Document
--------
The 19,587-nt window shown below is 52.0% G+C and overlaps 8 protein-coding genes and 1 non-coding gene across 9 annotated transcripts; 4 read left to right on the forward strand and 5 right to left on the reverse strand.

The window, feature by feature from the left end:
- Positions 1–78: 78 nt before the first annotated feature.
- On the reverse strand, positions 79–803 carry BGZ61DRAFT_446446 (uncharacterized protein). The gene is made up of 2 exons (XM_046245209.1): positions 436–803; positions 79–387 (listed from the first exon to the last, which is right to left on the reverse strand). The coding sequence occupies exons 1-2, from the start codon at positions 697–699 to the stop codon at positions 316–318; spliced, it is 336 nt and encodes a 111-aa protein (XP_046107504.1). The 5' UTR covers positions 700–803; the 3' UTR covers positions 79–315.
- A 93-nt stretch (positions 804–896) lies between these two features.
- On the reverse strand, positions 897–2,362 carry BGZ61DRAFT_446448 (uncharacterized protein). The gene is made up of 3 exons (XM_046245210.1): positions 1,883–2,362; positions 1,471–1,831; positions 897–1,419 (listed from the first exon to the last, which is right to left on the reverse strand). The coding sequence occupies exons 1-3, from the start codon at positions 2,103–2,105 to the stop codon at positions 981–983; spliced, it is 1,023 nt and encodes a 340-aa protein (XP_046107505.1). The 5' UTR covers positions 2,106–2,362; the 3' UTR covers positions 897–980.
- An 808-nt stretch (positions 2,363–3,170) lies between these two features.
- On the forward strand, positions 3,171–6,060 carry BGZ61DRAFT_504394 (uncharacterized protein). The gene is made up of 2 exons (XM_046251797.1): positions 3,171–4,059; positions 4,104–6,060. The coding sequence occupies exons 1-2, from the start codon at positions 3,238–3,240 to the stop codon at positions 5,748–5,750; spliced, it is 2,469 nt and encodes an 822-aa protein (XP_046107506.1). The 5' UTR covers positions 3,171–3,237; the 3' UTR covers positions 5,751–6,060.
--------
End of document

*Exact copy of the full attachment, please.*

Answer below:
The 19,587-nt window shown below is 52.0% G+C and overlaps 8 protein-coding genes and 1 non-coding gene across 9 annotated transcripts; 4 read left to right on the forward strand and 5 right to left on the reverse strand.

The window, feature by feature from the left end:
- Positions 1–78: 78 nt before the first annotated feature.
- On the reverse strand, positions 79–803 carry BGZ61DRAFT_446446 (uncharacterized protein). The gene is made up of 2 exons (XM_046245209.1): positions 436–803; positions 79–387 (listed from the first exon to the last, which is right to left on the reverse strand). The coding sequence occupies exons 1-2, from the start codon at positions 697–699 to the stop codon at positions 316–318; spliced, it is 336 nt and encodes a 111-aa protein (XP_046107504.1). The 5' UTR covers positions 700–803; the 3' UTR covers positions 79–315.
- A 93-nt stretch (positions 804–896) lies between these two features.
- On the reverse strand, positions 897–2,362 carry BGZ61DRAFT_446448 (uncharacterized protein). The gene is made up of 3 exons (XM_046245210.1): positions 1,883–2,362; positions 1,471–1,831; positions 897–1,419 (listed from the first exon to the last, which is right to left on the reverse strand). The coding sequence occupies exons 1-3, from the start codon at positions 2,103–2,105 to the stop codon at positions 981–983; spliced, it is 1,023 nt and encodes a 340-aa protein (XP_046107505.1). The 5' UTR covers positions 2,106–2,362; the 3' UTR covers positions 897–980.
- An 808-nt stretch (positions 2,363–3,170) lies between these two features.
- On the forward strand, positions 3,171–6,060 carry BGZ61DRAFT_504394 (uncharacterized protein). The gene is made up of 2 exons (XM_046251797.1): positions 3,171–4,059; positions 4,104–6,060. The coding sequence occupies exons 1-2, from the start codon at positions 3,238–3,240 to the stop codon at positions 5,748–5,750; spliced, it is 2,469 nt and encodes an 822-aa protein (XP_046107506.1). The 5' UTR covers positions 3,171–3,237; the 3' UTR covers positions 5,751–6,060.